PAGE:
As you plan where to spend advertising dollars for your business in 2012, here are six trends to consider presented by Daniel Kehrer, founder of BizBest.
1. 2012 looks like “The Year of Mobile:” Growth of mobile commerce has been nothing short of phenomenal. By next year, most of your customers will have a high-powered computer (which is to say, a mobile smart phone or similar device) in their pocket, purse or the palm of their hand every time they do business with you.
And make no mistake; the mobile explosion has huge implications for small and local businesses. The latest consumer research, for example, shows that over 30 million Americans now use their smart phone for some type of shopping-related activity. This creates important new opportunities for local business owners who get in the mobile game. Now is the time to find out about mobile solutions for your business.
2. The hottest action is online: Back in 2009, a typical small business with an ad budget of some kind spent less than 25% of it in the broad category known as Internet Advertising. That includes Internet yellow pages, banner or display ads on websites, pay-per-click or other online listings, web-based directories, online networks, social media, daily deals and coupon sites, mobile ads, and other digital offerings. That figure has now jumped to 40% and if the industry gurus are correct, will hit 70% in the next three years. For a small business, this trend means one thing for sure: Your competitors are spending more ad dollars to connect with consumers online, and you should too.
3. Small business owners can afford to be picky: Every local business today has a multitude of marketing options available. But it’s all too easy to get bogged down in the details of so many different choices, and waste time and money with products or services that don’t fit, or don’t work. The trend today among local businesses is to work with one major marketing partner that can do the heavy lifting for you, and get you the leads you need without the fuss or bother on your part.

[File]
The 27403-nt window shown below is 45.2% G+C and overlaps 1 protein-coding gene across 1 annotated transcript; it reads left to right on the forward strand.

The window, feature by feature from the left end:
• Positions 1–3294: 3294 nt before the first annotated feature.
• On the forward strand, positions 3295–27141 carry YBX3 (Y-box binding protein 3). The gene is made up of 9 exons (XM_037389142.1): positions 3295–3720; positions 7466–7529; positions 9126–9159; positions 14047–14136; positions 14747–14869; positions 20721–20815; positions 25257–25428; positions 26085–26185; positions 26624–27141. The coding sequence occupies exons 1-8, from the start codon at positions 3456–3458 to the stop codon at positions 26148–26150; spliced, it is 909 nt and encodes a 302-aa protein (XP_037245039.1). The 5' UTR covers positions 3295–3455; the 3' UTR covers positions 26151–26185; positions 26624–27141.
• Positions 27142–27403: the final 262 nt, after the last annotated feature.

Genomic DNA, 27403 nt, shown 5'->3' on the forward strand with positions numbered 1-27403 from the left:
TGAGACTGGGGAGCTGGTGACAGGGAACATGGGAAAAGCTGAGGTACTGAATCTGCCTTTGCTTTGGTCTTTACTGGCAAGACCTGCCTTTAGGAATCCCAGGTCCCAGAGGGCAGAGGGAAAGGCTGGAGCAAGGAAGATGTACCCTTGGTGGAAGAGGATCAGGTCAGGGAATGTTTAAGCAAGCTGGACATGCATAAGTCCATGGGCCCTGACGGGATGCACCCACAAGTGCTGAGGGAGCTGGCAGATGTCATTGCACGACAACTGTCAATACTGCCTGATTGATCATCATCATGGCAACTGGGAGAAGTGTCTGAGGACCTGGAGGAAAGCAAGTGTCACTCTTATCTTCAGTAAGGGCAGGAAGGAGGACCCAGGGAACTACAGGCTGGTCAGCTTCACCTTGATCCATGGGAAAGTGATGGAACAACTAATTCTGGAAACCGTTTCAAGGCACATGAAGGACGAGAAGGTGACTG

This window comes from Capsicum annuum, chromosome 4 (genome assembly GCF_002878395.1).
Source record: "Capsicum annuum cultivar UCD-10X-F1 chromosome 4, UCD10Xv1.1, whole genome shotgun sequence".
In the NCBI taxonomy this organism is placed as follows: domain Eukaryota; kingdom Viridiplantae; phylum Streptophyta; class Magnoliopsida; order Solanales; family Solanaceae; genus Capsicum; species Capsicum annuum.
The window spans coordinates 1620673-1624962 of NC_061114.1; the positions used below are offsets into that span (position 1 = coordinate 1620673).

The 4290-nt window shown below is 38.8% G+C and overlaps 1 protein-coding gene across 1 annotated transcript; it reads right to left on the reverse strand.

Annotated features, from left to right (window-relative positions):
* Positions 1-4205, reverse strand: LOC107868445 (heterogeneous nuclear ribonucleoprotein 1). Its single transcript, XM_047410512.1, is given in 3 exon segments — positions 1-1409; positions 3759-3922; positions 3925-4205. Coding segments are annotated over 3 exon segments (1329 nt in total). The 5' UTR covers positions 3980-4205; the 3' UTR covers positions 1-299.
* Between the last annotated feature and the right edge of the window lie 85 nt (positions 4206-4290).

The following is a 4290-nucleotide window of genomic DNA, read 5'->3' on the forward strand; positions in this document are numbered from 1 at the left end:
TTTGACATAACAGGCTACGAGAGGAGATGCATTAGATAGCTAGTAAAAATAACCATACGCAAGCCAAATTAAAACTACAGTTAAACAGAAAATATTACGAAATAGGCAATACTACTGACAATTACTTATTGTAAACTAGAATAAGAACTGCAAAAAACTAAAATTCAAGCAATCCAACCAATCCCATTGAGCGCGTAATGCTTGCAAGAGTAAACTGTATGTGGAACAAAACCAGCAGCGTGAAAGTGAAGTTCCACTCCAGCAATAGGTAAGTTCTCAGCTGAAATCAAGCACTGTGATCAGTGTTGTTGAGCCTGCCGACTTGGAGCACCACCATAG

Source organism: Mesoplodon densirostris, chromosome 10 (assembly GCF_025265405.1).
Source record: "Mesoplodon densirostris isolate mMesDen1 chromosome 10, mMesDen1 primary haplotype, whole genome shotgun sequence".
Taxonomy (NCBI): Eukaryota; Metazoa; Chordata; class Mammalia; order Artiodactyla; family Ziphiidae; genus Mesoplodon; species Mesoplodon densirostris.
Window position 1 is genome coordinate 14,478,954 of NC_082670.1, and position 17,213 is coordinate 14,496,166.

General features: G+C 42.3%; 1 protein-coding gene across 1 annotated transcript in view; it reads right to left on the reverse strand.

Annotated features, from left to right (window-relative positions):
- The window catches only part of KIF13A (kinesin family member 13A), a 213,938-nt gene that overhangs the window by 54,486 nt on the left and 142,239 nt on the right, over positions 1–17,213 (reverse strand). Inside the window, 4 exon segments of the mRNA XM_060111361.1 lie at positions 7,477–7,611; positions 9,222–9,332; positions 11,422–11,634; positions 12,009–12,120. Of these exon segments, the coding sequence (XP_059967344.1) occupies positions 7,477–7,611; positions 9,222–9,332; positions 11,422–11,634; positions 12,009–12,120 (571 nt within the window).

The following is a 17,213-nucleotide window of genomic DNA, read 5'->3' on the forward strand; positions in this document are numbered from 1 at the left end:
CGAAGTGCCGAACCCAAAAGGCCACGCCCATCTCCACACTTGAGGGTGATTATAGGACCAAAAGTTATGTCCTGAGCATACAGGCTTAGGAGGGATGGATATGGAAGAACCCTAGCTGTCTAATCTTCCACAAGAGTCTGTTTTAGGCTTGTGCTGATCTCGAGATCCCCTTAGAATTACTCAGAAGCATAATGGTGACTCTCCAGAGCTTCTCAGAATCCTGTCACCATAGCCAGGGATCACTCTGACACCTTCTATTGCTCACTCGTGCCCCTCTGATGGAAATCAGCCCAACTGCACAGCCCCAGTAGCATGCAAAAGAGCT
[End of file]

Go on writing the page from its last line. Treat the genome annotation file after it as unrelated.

That partner should provide the widest distribution possible for your ads, including print, online, mobile and other digital offerings, and – importantly – focus getting you new business leads, regardless of where they might come from. Such partners will also invest time in learning about you and your business, and how to make the most of your budget.
4. Daily Deal fatigue is setting in: Despite the growth of daily deal sites such as Groupon, Living Social and others, there’s mounting evidence that many local businesses are pulling back and assessing whether offering such deals actually contributes to longer term growth and profitability. If you offer deals on Groupon, Living Social or other daily deal websites, beware. Detailed new research shows that for scores of local merchants, a hidden side effect is an increase in bad online reviews that can damage your reputation. (That’s why it’s always a good idea to actively monitor and manage your online reputation.)
5. Local joins Social: More and more local businesses are carving out at least a small piece of their marketing budget for social media. First and foremost, that requires understanding what social media marketing is all about. A new site called ShopTalk: Social Media (www.dexsocial.com) is rich in how-to articles, ideas, resources and the basics of social media marketing specifically for local business.
6. Print remains relevant: This comes as a surprise to some people, but reports of the yellow pages’ demise are premature. In spite of all the hype over social media and mobile, print yellow pages remain a proven, reliable and cost effective lead-generator for millions of small businesses. Vastly more people still find local businesses via yellow pages than through social media (74% compared to only 32%). The trick is to integrate or sync your traditional marketing, with online and social media.
Print is still relevant and that includes newspapers as well as ”yellow pages.” According to the National Newspaper Association (NNA), of which GA Voice is a member, readers served by community newspapers prefer it as a source for both news and for advertising. A recent study conducted by NNA and the Reynolds Journalism Institute showed that 74% of the respondents read a local paper each week. 51% prefer to receive advertising messages through the newspaper.